Man-Cub Mamas In History: Ida Eisenhower

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This post series is inspired by the book, First Mothers: The Women Who Shaped the Presidents by Bonnie Angelo. The book is about 11 mothers of presidents, all of whom lived in the 20th century. While Angelo presents a much more rounded version of the President’s mothers, my goal in these posts is to share only the positive things each mother did. So without further ado, here are some anecdotes about Ida Eisenhower.

  • Ida Elizabeth Stover Eisenhower, or “Ida” had 6 boys: Arthur, Edgar, Dwight, Roy, Earl, and Milton. Her most famous son, Dwight Eisenhower, became president of the United States. Her other sons were also well accomplished: one became a university president, another was an attorney, another was an electrical engineer, etc.
  • She did her best not to favor any son over the others. She rotated chores, taking into account each boy’s individuality. As an example, when sharing a pie, one son would cut the pieces, and the next brother would pick the first slice. This meant that each slice of the pie was cut with geometric precision.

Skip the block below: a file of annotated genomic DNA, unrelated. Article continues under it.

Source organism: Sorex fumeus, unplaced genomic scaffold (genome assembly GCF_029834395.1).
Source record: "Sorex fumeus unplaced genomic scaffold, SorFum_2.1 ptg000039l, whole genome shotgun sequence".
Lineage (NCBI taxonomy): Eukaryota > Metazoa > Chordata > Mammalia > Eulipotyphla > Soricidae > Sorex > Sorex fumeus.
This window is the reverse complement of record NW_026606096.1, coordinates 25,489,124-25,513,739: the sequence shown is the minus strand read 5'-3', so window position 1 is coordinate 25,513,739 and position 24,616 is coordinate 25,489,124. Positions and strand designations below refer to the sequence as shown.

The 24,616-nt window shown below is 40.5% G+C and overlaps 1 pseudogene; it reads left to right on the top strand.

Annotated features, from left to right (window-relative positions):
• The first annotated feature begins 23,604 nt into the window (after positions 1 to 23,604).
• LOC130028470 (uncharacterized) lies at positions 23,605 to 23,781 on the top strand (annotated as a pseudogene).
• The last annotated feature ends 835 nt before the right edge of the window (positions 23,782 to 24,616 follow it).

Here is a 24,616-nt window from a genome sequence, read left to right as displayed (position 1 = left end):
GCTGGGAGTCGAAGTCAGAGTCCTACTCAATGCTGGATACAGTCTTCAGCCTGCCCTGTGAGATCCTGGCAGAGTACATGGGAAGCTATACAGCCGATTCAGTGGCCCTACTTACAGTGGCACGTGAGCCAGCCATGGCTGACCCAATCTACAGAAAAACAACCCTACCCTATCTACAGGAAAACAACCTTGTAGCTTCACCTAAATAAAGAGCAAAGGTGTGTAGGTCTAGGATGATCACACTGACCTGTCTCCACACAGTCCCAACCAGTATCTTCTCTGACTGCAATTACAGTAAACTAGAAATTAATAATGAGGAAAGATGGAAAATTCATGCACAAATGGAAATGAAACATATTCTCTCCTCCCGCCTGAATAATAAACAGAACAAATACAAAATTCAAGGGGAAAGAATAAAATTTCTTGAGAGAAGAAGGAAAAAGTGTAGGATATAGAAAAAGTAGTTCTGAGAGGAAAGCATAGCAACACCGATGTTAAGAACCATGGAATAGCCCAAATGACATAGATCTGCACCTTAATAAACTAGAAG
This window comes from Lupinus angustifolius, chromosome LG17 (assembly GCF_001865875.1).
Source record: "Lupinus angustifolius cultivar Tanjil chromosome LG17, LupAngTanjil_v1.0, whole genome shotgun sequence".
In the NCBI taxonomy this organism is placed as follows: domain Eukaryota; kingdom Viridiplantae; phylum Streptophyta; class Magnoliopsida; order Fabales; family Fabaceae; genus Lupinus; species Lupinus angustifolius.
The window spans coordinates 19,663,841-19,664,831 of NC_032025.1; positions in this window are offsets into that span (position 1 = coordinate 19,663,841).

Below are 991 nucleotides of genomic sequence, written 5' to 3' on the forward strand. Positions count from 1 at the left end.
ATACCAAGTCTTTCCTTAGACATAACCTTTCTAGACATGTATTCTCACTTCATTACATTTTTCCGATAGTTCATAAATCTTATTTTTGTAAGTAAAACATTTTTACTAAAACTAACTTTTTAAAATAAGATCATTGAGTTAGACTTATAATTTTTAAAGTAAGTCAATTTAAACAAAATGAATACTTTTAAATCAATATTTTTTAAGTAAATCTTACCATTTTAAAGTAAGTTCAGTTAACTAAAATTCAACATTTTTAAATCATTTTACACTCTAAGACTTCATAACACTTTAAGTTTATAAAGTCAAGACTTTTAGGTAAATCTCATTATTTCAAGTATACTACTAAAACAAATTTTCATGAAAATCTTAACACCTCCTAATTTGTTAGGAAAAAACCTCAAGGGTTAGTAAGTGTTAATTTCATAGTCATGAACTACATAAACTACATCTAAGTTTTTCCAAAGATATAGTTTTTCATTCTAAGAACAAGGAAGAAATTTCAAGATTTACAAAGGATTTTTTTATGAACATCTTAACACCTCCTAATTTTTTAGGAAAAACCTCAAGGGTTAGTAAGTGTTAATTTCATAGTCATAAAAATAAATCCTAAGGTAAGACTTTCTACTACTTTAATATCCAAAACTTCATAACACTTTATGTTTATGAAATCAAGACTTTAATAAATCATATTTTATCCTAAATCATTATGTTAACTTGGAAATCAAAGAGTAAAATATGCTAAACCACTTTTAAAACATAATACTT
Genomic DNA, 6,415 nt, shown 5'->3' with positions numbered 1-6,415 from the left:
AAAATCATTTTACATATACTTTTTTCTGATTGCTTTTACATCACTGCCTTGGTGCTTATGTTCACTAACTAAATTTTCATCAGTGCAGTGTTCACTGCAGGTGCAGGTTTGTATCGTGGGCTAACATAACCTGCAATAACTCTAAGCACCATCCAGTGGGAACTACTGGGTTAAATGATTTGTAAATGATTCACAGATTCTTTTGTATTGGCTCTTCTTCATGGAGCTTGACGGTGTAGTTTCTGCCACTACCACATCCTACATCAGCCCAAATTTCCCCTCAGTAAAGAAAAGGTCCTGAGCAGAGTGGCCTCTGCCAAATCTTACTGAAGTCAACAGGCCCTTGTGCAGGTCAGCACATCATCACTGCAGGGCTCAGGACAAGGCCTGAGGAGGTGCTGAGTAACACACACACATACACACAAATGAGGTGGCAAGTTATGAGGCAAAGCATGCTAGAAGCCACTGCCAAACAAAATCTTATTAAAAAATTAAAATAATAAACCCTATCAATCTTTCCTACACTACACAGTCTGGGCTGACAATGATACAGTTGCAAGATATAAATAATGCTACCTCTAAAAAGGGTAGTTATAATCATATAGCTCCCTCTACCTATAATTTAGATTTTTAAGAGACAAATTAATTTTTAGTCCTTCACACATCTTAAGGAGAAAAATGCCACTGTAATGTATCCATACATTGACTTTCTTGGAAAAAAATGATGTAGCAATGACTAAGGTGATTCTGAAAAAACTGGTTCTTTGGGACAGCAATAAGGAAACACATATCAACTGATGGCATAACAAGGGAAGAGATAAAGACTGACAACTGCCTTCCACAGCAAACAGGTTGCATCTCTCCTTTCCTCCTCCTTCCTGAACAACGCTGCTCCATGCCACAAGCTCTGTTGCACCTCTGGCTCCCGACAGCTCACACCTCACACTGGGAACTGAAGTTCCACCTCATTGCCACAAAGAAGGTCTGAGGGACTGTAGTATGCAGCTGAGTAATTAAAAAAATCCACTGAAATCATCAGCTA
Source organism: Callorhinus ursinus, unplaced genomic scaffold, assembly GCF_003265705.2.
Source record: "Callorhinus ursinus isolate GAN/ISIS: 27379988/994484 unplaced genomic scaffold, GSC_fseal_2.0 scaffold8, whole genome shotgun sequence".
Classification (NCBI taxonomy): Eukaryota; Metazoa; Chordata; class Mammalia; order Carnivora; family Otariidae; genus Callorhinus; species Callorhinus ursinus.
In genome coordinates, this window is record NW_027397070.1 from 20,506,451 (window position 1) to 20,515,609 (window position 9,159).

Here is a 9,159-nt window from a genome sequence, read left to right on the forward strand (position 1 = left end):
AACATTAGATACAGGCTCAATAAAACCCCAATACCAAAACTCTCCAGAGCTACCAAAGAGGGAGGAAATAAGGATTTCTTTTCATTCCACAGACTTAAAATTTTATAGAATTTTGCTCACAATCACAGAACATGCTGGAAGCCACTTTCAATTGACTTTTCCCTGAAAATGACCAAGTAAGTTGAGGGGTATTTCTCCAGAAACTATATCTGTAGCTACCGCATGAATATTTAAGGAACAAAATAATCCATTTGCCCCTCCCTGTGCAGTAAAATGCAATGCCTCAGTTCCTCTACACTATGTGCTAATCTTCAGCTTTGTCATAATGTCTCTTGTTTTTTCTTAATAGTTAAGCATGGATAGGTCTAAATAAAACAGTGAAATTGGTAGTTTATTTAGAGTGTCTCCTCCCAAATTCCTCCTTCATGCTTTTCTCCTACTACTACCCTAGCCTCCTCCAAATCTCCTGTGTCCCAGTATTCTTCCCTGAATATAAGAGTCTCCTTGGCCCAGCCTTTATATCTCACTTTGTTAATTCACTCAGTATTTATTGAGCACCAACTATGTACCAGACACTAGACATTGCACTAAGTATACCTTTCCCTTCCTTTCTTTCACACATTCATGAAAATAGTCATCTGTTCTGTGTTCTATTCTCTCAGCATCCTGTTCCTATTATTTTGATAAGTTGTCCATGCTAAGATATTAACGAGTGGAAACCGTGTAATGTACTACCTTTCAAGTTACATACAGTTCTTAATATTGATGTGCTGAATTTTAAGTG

• Ida taught her boys to clean and sew. In fact, when Dwight’s wife was pregnant, it was he who altered her dresses to fit her better. Dwight took a particular liking to cooking. Ida encouraged him to be an entrepreneur as a boy, and he and his brother would sell homemade tamales (which they made based on their mother’s recipe).
  • She encouraged her boys to read, but when Dwight’s schoolwork began to suffer because he read so much, she locked all the books in a closet until he finished his work.
  • She was determined to go to get an education. As a young girl, her family could not help provide financially, so she paid her own way. She got a job as a mother’s helper, baked pies and raised chickens for sale, and put herself through high school. She later was able to attend college through her own self-sufficiency, where she studied music.
  • She had a lifelong stance against war, as she was part of a religious sect similar to Jehovah’s Witnesses. Yet when her son chose to join the military, she still supported and loved him.
  • Ida loved to play piano, and saved up as a young woman to purchase one of her own. She paid $600 for the finest piano she could find (a fortune in her day). No matter how poor they were throughout the rest of her life, that piano stayed with them.
  • Of her, Dwight said, “I think my Mother the finest person I’ve ever known. She has been the inspiration for Dad’s life and a true helpmeet.”

If you want to learn more about the first mothers, read the whole book!